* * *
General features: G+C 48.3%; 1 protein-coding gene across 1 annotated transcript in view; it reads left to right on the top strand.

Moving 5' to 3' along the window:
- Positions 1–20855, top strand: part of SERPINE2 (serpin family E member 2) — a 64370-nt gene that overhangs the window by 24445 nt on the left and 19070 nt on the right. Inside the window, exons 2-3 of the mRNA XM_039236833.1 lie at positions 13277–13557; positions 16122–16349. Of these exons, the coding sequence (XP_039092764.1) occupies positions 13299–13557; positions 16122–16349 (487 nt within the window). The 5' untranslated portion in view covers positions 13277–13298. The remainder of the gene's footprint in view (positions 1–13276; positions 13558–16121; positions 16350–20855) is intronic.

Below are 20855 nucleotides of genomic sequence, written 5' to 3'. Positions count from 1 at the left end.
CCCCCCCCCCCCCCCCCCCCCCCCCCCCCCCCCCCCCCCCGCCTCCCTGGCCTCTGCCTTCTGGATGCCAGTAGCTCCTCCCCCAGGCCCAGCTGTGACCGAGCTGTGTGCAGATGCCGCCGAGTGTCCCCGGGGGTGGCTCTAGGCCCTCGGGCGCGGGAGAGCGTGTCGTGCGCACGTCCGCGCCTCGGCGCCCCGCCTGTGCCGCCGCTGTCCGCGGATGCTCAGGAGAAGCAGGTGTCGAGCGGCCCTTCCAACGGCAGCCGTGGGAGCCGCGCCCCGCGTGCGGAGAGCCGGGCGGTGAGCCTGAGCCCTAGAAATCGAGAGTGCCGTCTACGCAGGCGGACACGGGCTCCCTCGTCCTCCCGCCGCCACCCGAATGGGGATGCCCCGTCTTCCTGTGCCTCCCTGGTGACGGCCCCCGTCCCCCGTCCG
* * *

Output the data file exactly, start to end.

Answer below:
General features: G+C 48.3%; 1 protein-coding gene across 1 annotated transcript in view; it reads left to right on the top strand.

Moving 5' to 3' along the window:
- Positions 1–20855, top strand: part of SERPINE2 (serpin family E member 2) — a 64370-nt gene that overhangs the window by 24445 nt on the left and 19070 nt on the right. Inside the window, exons 2-3 of the mRNA XM_039236833.1 lie at positions 13277–13557; positions 16122–16349. Of these exons, the coding sequence (XP_039092764.1) occupies positions 13299–13557; positions 16122–16349 (487 nt within the window). The 5' untranslated portion in view covers positions 13277–13298. The remainder of the gene's footprint in view (positions 1–13276; positions 13558–16121; positions 16350–20855) is intronic.

Below are 20855 nucleotides of genomic sequence, written 5' to 3'. Positions count from 1 at the left end.
CCCCCCCCCCCCCCCCCCCCCCCCCCCCCCCCCCCCCCCCGCCTCCCTGGCCTCTGCCTTCTGGATGCCAGTAGCTCCTCCCCCAGGCCCAGCTGTGACCGAGCTGTGTGCAGATGCCGCCGAGTGTCCCCGGGGGTGGCTCTAGGCCCTCGGGCGCGGGAGAGCGTGTCGTGCGCACGTCCGCGCCTCGGCGCCCCGCCTGTGCCGCCGCTGTCCGCGGATGCTCAGGAGAAGCAGGTGTCGAGCGGCCCTTCCAACGGCAGCCGTGGGAGCCGCGCCCCGCGTGCGGAGAGCCGGGCGGTGAGCCTGAGCCCTAGAAATCGAGAGTGCCGTCTACGCAGGCGGACACGGGCTCCCTCGTCCTCCCGCCGCCACCCGAATGGGGATGCCCCGTCTTCCTGTGCCTCCCTGGTGACGGCCCCCGTCCCCCGTCCG